TECH

Facebook Founder Mark Zuckerberg Aims To Get World Online

21/08/2013 14:33 BST
Getty
Mark Zuckerberg, chief executive officer of Facebook Inc., speaks during an event at the company's headquarters in Menlo Park, California, U.S., on Thursday, June 20, 2013. Facebook Inc., operator of the largest social network, plans to unveil video-sharing tools, bringing its Instagram into closer competition with Twitter Inc., a person with knowledge of the matter said. Photographer: David Paul Morris/Bloomberg via Getty Images

Facebook founder Mark Zuckerberg has vowed to make internet access available around the globe by launching a new initiative to make getting online more affordable.

Currently 2.7 billion people - just over a third of the world's population - have access to the web, but Mr Zuckerberg's goal is to make it possible for a further five billion.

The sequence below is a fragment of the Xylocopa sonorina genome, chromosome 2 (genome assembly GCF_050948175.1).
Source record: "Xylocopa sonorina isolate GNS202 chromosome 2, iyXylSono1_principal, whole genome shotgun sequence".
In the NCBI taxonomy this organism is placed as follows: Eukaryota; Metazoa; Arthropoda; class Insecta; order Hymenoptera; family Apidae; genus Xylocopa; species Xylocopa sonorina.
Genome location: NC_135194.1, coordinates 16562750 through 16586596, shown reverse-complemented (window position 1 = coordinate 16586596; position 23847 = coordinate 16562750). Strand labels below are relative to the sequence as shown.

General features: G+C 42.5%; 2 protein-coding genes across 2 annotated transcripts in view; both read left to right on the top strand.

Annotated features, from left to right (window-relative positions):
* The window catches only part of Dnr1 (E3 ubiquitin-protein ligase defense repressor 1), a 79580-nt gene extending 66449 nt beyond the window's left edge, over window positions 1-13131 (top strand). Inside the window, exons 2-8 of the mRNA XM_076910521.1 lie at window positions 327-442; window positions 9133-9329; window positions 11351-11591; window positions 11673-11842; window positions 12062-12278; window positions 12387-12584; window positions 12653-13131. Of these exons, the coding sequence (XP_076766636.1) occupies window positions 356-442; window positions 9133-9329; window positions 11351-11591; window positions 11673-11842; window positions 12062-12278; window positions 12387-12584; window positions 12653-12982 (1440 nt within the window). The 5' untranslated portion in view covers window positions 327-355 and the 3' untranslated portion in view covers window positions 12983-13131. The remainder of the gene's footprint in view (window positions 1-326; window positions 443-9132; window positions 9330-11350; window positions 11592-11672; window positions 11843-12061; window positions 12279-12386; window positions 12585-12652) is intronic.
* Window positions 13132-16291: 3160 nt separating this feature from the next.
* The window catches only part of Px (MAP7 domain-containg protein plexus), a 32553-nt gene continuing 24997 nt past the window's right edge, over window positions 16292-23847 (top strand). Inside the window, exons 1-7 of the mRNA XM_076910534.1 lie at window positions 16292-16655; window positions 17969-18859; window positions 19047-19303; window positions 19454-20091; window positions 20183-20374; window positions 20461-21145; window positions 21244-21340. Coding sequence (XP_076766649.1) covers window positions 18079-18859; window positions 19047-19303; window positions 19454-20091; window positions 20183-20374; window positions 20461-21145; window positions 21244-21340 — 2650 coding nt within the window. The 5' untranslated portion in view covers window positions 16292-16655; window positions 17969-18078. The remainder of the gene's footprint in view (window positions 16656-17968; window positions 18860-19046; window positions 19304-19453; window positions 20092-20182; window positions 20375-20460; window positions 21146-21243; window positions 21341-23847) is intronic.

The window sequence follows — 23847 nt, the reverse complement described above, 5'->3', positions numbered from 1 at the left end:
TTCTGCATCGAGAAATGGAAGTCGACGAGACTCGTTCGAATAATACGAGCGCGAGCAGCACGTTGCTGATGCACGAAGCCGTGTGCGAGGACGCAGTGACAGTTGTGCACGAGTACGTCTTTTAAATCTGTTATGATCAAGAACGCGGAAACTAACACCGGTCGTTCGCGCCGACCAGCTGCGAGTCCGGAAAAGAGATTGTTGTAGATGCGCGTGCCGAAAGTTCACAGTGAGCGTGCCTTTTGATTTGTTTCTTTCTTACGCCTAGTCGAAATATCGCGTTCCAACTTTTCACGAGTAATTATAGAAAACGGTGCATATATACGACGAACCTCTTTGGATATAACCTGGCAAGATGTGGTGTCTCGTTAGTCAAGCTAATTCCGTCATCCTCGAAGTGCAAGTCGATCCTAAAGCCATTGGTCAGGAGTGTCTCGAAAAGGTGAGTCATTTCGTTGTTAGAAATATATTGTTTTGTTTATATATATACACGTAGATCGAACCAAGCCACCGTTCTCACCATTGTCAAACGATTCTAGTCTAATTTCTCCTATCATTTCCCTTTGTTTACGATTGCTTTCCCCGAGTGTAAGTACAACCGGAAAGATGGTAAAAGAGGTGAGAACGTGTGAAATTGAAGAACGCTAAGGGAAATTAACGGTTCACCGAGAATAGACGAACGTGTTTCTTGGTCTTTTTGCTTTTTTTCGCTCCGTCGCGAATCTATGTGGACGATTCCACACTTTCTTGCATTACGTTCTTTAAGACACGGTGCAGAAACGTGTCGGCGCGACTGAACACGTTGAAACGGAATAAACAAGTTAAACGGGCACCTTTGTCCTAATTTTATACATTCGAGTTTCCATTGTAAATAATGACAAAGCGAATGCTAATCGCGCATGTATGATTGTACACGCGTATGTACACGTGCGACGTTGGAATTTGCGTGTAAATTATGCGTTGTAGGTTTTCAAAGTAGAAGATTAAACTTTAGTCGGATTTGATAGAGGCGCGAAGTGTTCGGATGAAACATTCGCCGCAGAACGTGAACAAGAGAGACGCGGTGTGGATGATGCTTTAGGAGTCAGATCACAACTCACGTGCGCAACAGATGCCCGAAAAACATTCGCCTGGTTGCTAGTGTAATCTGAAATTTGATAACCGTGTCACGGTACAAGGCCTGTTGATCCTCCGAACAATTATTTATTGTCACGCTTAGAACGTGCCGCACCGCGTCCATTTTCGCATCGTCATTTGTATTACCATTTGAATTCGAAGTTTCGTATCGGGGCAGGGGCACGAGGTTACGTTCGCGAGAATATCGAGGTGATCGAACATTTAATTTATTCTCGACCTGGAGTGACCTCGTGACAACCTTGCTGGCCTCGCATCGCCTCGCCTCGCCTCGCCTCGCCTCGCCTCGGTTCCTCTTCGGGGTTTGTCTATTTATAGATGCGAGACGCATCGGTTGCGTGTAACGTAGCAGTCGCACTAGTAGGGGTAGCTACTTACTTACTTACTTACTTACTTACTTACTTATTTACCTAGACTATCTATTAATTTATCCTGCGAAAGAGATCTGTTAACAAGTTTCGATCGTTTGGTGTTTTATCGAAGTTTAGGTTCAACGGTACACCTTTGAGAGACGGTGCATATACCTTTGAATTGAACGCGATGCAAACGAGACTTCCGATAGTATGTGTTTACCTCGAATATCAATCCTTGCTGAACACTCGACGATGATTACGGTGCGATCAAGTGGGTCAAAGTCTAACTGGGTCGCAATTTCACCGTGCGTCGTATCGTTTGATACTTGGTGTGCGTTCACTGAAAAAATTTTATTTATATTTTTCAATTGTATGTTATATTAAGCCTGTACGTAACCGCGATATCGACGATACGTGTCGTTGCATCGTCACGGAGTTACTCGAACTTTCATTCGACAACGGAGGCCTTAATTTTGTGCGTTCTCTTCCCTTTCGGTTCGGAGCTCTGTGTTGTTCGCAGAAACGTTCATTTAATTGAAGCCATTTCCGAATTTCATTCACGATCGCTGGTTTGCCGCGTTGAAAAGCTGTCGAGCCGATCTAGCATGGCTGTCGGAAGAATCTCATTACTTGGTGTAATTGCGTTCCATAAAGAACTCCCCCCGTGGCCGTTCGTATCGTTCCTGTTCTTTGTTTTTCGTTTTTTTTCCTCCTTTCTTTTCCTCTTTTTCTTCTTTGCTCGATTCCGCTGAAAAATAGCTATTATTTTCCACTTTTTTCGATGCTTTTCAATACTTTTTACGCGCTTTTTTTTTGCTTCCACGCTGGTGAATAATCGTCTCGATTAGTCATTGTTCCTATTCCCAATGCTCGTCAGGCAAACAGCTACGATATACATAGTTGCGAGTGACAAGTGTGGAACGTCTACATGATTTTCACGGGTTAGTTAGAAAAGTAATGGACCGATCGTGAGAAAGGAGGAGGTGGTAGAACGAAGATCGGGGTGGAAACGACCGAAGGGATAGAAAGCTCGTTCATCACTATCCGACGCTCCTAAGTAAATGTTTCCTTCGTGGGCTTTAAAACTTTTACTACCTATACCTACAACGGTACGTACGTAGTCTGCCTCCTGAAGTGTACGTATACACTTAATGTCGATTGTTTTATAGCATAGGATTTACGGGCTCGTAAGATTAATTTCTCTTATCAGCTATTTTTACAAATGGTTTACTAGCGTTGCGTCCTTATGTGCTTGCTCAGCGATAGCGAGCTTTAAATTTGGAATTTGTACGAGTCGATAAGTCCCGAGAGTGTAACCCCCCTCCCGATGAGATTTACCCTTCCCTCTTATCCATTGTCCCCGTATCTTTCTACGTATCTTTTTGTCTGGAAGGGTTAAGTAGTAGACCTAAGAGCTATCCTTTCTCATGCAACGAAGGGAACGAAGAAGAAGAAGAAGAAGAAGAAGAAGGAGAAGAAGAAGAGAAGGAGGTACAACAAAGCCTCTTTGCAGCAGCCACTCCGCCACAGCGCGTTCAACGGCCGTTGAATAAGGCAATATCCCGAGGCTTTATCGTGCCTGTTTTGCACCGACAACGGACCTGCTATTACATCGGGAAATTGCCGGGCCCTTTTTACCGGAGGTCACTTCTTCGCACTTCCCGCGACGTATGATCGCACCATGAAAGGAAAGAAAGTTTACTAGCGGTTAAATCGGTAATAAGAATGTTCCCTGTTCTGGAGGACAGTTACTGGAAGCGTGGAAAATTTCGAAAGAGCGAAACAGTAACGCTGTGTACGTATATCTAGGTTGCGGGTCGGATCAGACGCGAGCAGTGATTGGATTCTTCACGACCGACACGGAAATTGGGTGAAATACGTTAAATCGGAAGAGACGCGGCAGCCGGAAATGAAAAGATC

The Facebook chief executive is launching internet.org in partnership with other companies including Ericsson, Samsung and Nokia, which will develop joint projects and share knowledge to bring the world online.

As well as making it cheaper, they will also work on ways of using data more efficiently and help businesses.

"Everything Facebook has done has been about giving all people around the world the power to connect," Mr Zuckerberg said.

"There are huge barriers in developing countries to connecting and joining the knowledge economy. Internet.org brings together a global partnership that will work to overcome these challenges, including making internet access available to those who cannot currently afford it."

President and chief executive of Ericsson Hans Vestberg said: "We believe affordable connectivity and internet access improves people's lives and helps build a more sustainable planet and therefore we are excited to participate in the internet.org initiative."

Stephen Elop, president and chief executive of Nokia, said: "Our industry is now at an exciting inflection point where internet connectivity is becoming more affordable and efficient for consumers while still offering them great experiences. Universal internet access will be the next great industrial revolution."